Saturday, April 30, 2011


I pondered long and hard about how I would glass this section.  Part of me wanted to 'go for broke' and do it all.  Luckily better judgement prevailed – the reality of doing all the steps for vacuum bagging by myself is daunting.

I decided to divide it into two sections.  The obvious choice was then to run the glass in vertical sections. (I had done this in the floats.)  Since you can't do the section in one piece anyway, it's not as if its overlap vs. no overlap.  When adding up the extra by going this method, and then calculating the weight of 3 inches of glass and epoxy -- it seemed like a small difference given the advantages I perceived.

I finished placing the foam along the gunwale.

The edge has a thin skim of fairing material to help the vacuum tape seal.  For the vertical seal I epoxied on some peel ply to ensure easy removal of the vacuum tape.

With all the changing angles the edges of the glass don't lay straight.  Multiple pieces almost seemed an advantage for keeping the average orientation of the glass in its proper direction.

I put down some plastic under the glass while moving it around to get the proper orientation.  This kept it from snagging, then the plastic was easily removed from underneath.

After protecting the vacuum tape with a layer of clear packaging tape I wet out the cloth then peel ply.

Perforated release film and then breather.

And then the bag.  If I hadn't had stretchy bag material I may have been in trouble without enough pleats.  More next time.

Also I had trouble with a large leak.  Fortunately, I was able to hear it when the vacuum was turned off.  It was from a screw that was set too far, but hadn't been found before hand.  I turned off the vacuum and removed the screw.  I replaced it with a bamboo skewer and 5 min epoxy.  Once cured, I was able to achieve my vacuum.  Whew.

Looks like the right amount of resin.  I've never put on so much resin that I think, "thats too much" (meaning its easy to keep adding too much). So its great to see excess weight removed.  Also, I would have been stressed about getting the glass to tightly conform to all the angles, corners, and vertical sections.  The beauty of vacuum.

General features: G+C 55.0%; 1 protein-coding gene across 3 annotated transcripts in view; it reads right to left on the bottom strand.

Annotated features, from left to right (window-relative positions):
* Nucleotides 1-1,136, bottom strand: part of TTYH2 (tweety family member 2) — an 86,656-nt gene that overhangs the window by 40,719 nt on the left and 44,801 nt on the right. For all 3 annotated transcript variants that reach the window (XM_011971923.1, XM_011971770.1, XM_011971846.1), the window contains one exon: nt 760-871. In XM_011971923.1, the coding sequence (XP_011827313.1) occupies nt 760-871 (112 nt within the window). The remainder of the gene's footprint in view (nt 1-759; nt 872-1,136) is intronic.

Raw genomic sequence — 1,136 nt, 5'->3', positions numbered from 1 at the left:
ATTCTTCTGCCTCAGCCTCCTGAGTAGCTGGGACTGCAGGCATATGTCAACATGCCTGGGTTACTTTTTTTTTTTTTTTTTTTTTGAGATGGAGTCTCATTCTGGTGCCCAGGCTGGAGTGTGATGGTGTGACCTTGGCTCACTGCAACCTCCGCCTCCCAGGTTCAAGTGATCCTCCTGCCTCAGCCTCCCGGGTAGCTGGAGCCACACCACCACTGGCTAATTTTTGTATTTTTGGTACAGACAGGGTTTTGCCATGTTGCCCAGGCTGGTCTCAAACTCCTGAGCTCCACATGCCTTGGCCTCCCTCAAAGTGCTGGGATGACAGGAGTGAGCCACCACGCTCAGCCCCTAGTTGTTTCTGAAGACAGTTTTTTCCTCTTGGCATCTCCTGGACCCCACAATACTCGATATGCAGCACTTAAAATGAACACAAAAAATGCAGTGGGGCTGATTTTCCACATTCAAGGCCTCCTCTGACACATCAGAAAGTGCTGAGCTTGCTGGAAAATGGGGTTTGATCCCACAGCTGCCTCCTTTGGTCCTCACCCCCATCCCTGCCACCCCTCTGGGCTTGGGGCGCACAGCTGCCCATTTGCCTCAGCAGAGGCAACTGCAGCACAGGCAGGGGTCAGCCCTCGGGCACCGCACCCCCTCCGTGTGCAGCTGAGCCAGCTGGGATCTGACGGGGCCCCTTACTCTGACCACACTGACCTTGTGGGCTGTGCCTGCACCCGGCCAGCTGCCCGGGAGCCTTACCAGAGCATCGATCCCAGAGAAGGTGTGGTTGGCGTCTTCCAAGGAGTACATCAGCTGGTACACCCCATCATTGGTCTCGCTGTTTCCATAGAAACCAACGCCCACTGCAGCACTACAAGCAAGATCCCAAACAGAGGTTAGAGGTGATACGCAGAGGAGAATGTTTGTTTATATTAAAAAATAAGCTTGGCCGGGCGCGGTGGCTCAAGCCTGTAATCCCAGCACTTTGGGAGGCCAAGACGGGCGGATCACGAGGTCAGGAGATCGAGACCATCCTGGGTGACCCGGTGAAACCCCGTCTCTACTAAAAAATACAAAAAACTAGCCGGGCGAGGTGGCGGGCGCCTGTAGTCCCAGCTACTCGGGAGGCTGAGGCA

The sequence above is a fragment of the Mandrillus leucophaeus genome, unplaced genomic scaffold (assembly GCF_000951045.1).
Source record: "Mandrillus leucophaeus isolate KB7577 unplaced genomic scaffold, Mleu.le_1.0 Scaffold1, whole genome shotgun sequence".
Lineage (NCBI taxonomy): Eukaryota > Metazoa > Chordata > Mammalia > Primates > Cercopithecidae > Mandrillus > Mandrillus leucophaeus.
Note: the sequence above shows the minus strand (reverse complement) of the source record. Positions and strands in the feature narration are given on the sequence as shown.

Happy with the result.

For the stern section I discovered a couple of things.

In thinking about the overlap, I remembered that I only needed to overlap in one direction.  In this case the vertical tows only need to butt against each other.  It's the bow-stern tows that need to overlap.  By pulling out the unnecessary tows I decreased the excess by nearly 50%.

There's a reason that there are no more pictures of glassing the stern section – stress!

What I discovered was that the vertical portion was large enough that my materials didn't want to stay in place.  The glass was only marginally a problem, though it was a bit of a battle between getting it into the concave areas and pulling it up the vertical face. The vacuum would take care of that. The problem really was the non-sticky layers.

The breather wouldn't stay where it was supposed to.  Trying to make the bag around it . . . then the glass would fall too. What a struggle. It was after midnight – and I could tell I was near my wits end.  I called my wife who helped calm me down.  Then I remembered Henny using staples to hold material in place – and it saved the day.

Luckily I had 1/4 inch staples on hand and with my wife's help was able to hold things in place on the sacrificial foam that was to be cut off later.  The bag was made and disaster averted.

I would have liked to incorporate the unidirectional along the keel while doing the original layup, but dividing it into sections precluded that.  So that was the next step.

Stapler in action!

Next was the cabin top. I changed batten material and got clear fir.  I had used it on the gunwale because I wanted something stronger since I would be walking on it. It seemed to work well on the gentle curve of the cabin.  Also, I was planning on putting pieces of 3/4 inch foam that were as large as possible without thermoforming and didn't know how much deformation force to the battens that would be.

You can see the break at the front deck to cabin area.  I hadn't appreciated how this break was not straight athwart ships, but slightly curved, sticking forward more in the center.

Around this time I began to experiment with over drilling the battens.  Hadn't really though about it before, but by over drilling you can get a compressive force drawing the pieces together. Similar to a screw that is only threaded on the section that goes into the second material.  Working with 3/4 inch material was easy because of the great holding power – 3/8 is another story.

In the end it took quite a bit of pressure to curve the panel into place (as in laying on my back and pushing with my feet), so it was nice to have some help tighten the screws from the back side.